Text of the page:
We then walked down the road to John Knox’s old place, which has been turned into a book store and cafe. The food was quite lovely, as they would say here, and the homemade cake was even lovelier. We met up with one of Bill’s friends, Sandy, who has also gathered with our Westpoint Church family back home on a visit with his family to Florida. It was great to hang out with Sandy. He highlighted three particular sights for us.

Sandy was an “advocate,” walking back and forth discussing civil disputes and leading out in court proceedings. That past allowed us the present privilege to see the courts and the famous hallway where they pace for private conversation and deal-making. Even Bill had not been there before. It was very, very uncommon and special to be there.

Sandy also showed us St. Giles Cathedral on the way to our third stop. It is a “national cathedral” of sorts. Very high church. Formal with its masses attended mostly by the elite of Edinburgh.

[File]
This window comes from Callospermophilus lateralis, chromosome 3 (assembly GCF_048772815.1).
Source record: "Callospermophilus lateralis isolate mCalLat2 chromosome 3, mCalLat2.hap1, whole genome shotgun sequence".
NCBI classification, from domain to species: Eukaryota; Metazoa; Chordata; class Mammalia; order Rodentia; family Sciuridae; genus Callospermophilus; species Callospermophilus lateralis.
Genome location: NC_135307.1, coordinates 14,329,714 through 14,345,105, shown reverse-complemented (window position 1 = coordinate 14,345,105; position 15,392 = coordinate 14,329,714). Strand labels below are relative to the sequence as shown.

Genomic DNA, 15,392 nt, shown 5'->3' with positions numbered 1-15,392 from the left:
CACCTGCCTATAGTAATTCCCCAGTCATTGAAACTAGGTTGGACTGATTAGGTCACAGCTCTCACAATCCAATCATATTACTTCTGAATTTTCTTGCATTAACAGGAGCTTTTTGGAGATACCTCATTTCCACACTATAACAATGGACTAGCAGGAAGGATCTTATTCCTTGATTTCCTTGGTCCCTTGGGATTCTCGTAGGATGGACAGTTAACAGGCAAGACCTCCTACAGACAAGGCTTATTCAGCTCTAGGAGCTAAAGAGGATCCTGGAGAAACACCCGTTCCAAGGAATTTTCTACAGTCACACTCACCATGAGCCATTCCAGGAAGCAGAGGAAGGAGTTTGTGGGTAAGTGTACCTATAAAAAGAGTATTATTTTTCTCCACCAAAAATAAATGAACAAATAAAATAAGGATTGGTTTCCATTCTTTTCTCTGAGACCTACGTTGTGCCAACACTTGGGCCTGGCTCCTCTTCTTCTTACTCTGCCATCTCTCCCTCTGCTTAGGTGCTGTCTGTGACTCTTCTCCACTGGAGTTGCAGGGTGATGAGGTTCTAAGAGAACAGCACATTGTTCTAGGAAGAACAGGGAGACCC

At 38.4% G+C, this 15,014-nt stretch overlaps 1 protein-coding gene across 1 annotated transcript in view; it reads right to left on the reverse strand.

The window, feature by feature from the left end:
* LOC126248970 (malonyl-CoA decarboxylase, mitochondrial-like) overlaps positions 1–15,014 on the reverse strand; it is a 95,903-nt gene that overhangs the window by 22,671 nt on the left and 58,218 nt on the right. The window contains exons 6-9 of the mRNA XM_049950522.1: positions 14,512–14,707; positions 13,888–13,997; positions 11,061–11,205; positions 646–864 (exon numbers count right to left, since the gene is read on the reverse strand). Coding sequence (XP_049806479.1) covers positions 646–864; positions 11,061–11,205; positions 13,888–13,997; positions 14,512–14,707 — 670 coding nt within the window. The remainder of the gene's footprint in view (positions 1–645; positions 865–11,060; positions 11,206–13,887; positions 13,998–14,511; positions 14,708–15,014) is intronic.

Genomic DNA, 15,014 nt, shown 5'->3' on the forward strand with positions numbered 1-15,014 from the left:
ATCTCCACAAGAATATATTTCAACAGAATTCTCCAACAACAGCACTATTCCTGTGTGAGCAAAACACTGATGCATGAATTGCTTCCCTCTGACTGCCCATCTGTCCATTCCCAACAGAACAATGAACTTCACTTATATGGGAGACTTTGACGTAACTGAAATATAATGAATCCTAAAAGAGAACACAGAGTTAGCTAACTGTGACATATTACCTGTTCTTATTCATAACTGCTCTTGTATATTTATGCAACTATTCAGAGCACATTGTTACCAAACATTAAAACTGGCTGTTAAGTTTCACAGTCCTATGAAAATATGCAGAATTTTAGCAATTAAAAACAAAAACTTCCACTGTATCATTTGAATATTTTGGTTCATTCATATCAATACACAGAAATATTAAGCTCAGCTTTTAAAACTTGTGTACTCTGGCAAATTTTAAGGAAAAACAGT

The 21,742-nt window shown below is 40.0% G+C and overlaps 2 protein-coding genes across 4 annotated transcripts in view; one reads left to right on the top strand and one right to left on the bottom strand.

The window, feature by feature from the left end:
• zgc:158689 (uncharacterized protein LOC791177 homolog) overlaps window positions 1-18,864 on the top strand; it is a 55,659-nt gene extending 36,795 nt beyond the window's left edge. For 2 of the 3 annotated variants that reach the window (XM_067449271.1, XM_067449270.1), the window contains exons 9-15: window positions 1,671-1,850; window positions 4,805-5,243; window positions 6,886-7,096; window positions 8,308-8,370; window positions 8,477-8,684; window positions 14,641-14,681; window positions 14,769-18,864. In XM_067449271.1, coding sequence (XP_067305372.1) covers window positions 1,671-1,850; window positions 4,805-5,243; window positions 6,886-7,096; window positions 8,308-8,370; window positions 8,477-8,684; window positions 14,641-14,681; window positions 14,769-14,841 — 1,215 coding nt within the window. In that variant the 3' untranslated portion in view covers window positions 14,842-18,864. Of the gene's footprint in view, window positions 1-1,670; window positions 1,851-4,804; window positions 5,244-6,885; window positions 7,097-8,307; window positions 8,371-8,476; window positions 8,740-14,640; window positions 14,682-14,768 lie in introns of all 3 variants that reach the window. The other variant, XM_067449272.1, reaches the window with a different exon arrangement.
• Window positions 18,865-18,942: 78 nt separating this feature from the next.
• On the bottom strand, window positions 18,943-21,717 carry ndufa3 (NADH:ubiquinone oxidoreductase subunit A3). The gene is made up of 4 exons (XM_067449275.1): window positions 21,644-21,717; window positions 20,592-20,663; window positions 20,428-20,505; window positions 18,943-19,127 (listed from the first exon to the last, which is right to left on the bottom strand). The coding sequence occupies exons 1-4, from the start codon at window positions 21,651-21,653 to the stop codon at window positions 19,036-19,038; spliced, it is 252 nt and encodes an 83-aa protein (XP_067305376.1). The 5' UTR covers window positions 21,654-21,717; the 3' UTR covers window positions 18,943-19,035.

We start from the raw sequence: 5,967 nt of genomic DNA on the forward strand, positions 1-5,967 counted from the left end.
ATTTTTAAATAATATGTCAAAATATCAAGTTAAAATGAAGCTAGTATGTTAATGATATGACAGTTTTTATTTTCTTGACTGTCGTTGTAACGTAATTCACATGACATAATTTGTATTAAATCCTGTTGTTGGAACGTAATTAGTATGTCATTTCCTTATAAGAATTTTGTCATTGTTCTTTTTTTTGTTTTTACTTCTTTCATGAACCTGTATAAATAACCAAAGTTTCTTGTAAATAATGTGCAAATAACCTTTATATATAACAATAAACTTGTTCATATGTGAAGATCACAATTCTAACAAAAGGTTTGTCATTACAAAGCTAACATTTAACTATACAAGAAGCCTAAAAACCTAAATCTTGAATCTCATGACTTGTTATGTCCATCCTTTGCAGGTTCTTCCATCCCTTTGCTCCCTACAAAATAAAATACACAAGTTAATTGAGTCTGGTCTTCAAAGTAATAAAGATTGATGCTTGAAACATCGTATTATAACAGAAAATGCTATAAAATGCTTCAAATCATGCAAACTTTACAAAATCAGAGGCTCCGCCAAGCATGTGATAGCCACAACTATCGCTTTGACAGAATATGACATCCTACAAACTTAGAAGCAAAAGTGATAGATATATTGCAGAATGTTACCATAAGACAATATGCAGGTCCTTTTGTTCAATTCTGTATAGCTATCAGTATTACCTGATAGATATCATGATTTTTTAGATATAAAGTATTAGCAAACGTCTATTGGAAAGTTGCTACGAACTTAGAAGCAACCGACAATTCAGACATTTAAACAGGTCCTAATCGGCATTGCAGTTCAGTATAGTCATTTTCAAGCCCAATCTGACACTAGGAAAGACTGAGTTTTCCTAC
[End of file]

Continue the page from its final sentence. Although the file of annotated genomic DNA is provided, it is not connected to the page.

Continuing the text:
Sandy is now a pastor, finishing up his Masters and about to begin his PhD at the New College, the Divinity School of the University of Edinburgh. Made most famous probably because of John Knox, the school was impressive due to its historic facility as well as its rich history of students. I was very, very appreciative of Sandy showing us the school. Knox is a hero, and I value Sandy’s friendship, so the time was sweet.

We walked back down to the Waverly Station and rode the ScotRail back to Stirling. Some yummy lentel soup before a delicious chicken and leeks and puff pastry, homemade by Sheena, and then the kids went off to bed.